10 Results for 'Injectable'
Microfluidic encapsulation for subcutaneous delivery of viscous drugs
Antibodies and other biopharmaceuticals have emerged as a powerful new class of drugs for treating diseases that range from rheumatoid arthritis to breast cancer to macular degeneration. However, these large, protein-based molecules cannot be taken orally (the stomach would digest them) and are frequently given at high concentrations. Most are administered intravenously, but that approach...
Ultra-Strong Flexible Biomaterials
Hydrogels are already being developed for use as scaffolds for tissue engineering, vehicles for drug delivery, actuators for optics and fluidics, and models for biological studies of tissue-supporting material called the extracellular matrix. But these water-rich polymer gels are weak; they rupture if stretched just a little, and they break easily compared with resilient biological...
Implantable cancer vaccine
The Wyss Institute’s implantable, biodegradable cancer vaccine leverages immunotherapeutic methods and could one day help overcome melanoma, other cancers, infectious diseases, auto-immune diseases, as well as vaccinate against specific peptides, proteins, or antigens. The implant is a biodegradable polymer scaffold containing growth factors and components of each patient’s tumors. The technology was initially designed to...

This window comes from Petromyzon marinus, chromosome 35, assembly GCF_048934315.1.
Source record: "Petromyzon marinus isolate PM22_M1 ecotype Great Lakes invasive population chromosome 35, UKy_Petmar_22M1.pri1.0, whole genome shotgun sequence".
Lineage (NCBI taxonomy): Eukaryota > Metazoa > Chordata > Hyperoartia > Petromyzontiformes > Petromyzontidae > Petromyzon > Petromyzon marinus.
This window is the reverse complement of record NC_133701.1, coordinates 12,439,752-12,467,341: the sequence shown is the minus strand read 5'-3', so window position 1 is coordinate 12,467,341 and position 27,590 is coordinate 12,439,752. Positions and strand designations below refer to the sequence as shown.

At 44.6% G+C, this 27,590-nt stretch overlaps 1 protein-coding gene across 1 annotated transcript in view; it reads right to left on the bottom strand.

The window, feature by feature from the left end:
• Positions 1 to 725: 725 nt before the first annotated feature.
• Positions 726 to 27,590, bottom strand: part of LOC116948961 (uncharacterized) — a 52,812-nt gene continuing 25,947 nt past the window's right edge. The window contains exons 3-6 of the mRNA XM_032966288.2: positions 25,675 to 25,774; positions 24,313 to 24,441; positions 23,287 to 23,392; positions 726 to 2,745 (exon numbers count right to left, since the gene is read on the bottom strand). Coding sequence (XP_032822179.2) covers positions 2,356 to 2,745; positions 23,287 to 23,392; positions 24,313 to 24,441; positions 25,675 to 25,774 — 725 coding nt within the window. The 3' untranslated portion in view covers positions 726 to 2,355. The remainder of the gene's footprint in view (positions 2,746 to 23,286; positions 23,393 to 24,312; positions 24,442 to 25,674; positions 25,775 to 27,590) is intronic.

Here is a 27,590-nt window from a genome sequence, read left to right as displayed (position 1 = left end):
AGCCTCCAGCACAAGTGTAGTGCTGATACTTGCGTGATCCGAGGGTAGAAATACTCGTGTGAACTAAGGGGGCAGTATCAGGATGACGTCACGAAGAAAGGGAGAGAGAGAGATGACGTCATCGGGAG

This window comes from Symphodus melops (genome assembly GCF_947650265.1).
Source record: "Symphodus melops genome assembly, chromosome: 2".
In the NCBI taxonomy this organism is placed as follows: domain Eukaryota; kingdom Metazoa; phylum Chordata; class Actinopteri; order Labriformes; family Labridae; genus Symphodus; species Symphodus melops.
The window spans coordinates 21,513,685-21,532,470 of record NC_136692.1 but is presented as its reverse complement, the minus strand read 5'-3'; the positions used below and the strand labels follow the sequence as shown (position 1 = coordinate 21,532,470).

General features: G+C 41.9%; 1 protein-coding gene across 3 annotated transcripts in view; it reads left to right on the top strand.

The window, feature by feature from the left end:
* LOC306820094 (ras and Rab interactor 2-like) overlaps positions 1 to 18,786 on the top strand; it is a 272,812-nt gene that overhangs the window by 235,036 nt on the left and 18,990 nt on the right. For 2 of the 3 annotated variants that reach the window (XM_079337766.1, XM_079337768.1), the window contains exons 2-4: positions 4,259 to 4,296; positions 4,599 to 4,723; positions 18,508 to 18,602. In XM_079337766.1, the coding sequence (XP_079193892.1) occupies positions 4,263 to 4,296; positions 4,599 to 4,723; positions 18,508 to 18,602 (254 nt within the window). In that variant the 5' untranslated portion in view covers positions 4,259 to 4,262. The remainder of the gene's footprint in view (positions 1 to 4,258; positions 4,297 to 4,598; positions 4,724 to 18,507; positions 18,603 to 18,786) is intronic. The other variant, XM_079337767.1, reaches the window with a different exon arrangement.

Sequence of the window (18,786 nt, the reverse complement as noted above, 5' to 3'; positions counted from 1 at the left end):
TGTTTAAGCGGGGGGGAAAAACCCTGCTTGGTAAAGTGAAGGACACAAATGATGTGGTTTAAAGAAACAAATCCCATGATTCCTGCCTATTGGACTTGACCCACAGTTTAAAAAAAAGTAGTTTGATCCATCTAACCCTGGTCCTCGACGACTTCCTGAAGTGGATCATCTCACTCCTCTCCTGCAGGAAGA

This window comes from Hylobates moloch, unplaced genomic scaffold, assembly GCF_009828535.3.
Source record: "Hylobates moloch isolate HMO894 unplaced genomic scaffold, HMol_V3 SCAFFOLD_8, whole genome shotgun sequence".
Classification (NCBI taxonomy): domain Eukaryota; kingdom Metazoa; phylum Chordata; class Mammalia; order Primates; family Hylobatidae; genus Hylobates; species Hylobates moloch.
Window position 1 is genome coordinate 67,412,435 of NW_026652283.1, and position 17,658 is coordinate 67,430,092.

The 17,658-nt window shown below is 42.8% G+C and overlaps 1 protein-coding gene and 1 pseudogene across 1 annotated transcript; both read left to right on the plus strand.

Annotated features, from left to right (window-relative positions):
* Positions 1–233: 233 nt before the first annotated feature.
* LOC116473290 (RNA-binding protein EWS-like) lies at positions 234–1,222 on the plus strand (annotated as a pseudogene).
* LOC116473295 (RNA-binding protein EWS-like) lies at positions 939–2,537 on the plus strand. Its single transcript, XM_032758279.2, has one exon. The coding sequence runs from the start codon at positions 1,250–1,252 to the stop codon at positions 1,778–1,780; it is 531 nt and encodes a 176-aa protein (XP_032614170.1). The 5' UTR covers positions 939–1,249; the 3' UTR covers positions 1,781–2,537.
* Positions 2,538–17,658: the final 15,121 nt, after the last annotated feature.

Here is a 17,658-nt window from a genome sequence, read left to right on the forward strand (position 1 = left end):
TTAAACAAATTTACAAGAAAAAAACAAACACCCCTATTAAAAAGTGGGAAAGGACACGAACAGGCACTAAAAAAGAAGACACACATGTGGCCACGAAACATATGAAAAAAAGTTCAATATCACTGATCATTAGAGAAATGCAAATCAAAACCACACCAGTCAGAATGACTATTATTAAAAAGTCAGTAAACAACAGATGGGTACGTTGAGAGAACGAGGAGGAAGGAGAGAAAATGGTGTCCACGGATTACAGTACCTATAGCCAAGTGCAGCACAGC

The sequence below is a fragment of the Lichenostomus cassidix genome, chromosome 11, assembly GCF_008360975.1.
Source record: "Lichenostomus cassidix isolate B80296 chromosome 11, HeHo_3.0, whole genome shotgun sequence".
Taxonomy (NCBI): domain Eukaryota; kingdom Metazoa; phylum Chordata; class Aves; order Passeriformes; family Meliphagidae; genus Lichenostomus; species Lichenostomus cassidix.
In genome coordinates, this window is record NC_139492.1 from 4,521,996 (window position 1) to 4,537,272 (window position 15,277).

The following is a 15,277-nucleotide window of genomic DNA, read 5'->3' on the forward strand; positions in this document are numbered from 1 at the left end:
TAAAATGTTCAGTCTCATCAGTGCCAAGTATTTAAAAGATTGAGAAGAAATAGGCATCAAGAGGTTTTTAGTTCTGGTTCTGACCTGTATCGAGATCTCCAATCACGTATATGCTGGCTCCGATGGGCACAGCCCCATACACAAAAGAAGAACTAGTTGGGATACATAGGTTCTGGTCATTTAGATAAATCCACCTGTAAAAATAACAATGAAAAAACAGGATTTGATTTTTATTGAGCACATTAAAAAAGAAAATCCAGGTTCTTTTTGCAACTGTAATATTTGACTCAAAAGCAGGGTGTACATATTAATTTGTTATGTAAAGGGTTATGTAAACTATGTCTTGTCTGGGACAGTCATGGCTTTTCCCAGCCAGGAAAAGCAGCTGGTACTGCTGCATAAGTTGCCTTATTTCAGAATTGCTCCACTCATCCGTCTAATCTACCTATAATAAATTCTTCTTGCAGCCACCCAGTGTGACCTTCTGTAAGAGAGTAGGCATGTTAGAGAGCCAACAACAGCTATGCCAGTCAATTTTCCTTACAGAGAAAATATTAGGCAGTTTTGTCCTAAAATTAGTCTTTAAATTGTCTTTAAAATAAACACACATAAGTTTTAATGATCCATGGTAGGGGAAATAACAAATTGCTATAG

Injectable Hydrogels for Better Drug Delivery
Wyss researchers have developed a new approach to delivering drugs and therapeutic cells using biocompatible and biodegradable hydrogels made of alginate, a naturally occurring polysaccharide from brown algae. Injectable hydrogels could greatly improve clinical ability to provide extended drug release and controlled delivery throughout the body or at targeted local sites. The method holds promising...
Video/AnimationShear-Thinning Biomaterial: Catheter InjectionThis movie shows the solid state of the shear-thinning biomaterial immediately after release from the catheter into an aqueous solution (00:04). The STB is cohesive and remains as one solid piece throughout the injection process. There is no noticeable dissolution of the STB into the solution, suggesting it is stable immediately after being discharged from...
Video/AnimationTough GelA team at the Wyss Institute is honing a tough, rubbery hydrogel initially developed at Harvards School of Engineering and Applied Sciences. The gel is 90 percent water, yet it stretches without breaking to more than 20 times its original length and recoils like rubber, the researchers first reported in Nature in 2012. In fact,...
Video/AnimationIntroduction to Implantable Cancer VaccineWhat if we could prevent and treat cancer with a simple vaccine? Credit: Wyss Institute at Harvard University